LANCASTER – The man beaten by sheriff’s deputies outside of Antelope Valley Hospital nearly two years ago has been convicted of four felonies and two misdemeanors in connection with the incident.
After two weeks of detailed testimony and studying hospital surveillance footage of the incident (video above), an Antelope Valley jury found Marco Chiclana guilty of two counts of battery with injury on a peace officer and two counts of resisting an executive officer. Chiclana was also found guilty of the misdemeanor charge of resisting, obstructing or delaying a peace officer. Additionally, the jury rejected an attempted mayhem charge and convicted Chiclana of a lesser misdemeanor battery charge.
Chiclana’s convictions stem from an altercation in front of Antelope Valley Hospital on April 2, 2011. Chiclana’s family had called deputies to the hospital for assistance because Chiclana’s father was disoriented after surgery and trying to leave the hospital against medical advice. When deputies responded, Chiclana ended up in a fight with several deputies in the parking lot. (Read more here.) The incident was captured by the hospital’s surveillance camera.
That video was the central piece of evidence in the case, and it was shown repeatedly throughout Chiclana’s trial.
Defense attorney Kris McFarren argued that the video showed a desperate man trying to save himself from a beat down that was started when a deputy threw the first punch. During closing statements, McFarren showed pictures of Chiclana’s badly battered face next to the unmarked faces of the deputies involved in the altercation and told jurors that his client had not been the same since the incident. Chiclana cannot see well enough to drive, his left eye drifts, he has memory problems, and he’s become paranoid, McFarren explained.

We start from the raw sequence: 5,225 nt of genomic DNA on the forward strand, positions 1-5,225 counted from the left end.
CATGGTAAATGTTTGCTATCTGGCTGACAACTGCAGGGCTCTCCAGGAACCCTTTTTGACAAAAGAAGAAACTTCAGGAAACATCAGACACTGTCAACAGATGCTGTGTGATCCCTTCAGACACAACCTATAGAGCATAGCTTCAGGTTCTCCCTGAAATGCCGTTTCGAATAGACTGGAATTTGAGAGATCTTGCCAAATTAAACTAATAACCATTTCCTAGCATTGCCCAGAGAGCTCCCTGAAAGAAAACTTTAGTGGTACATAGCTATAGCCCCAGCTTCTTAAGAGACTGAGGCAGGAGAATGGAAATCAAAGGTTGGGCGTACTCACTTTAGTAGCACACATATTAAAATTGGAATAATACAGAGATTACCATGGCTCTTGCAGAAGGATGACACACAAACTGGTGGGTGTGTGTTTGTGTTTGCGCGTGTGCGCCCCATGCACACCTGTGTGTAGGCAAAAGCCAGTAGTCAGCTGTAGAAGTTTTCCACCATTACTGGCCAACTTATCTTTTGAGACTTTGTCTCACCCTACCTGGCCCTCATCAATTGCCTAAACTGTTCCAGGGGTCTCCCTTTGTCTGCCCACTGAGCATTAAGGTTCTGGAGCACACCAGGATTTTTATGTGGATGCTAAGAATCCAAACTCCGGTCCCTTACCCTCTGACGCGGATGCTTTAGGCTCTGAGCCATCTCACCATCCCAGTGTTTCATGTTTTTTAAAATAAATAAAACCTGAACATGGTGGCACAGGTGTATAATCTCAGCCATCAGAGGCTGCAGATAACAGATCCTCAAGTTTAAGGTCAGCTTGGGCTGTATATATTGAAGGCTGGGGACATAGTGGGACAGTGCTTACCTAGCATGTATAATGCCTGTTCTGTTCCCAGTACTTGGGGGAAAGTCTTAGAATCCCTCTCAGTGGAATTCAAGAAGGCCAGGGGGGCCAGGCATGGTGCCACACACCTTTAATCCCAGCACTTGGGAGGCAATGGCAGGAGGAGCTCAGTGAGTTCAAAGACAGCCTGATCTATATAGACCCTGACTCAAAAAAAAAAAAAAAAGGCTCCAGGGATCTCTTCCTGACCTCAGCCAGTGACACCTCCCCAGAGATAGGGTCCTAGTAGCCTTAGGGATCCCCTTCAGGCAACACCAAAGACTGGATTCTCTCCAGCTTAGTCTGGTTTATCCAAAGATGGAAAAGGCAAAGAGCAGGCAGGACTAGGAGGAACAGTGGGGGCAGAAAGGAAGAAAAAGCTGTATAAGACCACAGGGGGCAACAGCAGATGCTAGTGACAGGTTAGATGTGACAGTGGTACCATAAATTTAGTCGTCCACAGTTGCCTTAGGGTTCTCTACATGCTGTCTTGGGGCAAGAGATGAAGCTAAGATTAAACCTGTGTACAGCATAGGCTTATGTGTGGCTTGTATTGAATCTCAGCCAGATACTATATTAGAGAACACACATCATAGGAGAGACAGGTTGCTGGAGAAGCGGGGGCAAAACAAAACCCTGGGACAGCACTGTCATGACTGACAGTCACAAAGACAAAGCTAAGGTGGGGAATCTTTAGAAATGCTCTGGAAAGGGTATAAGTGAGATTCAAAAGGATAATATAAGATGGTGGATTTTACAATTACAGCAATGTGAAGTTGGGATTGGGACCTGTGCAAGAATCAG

But prosecutor Jason Quirino argued that the video shows Chiclana “swinging, struggling, battling and resisting” deputies who were in the lawful performance of their duties.
“Mr. Chiclana resisted violently and it required a lot of force… it doesn’t mean it was excessive” Quirino told the jury.
During closing statements, Quirino urged the jury to remove their bias, sympathy and pity and to instead focus on the facts.
The jury began deliberations late Thursday afternoon (March 7). By Monday afternoon, the jury had returned the partial verdict, finding Chiclana guilty of six of the seven counts. The jury returned Tuesday to deliberate the remaining assault with a deadly weapon on a peace officer charge. By Tuesday afternoon, the jury was still deadlocked, so the court declared a mistrial on the remaining count and discharged the jury. A pretrial for the remaining count and a sentencing date was set for March 21.
A request for Chiclana to remain free on bond, with conditions, was denied. Chiclana was jailed without bail while he awaits sentencing.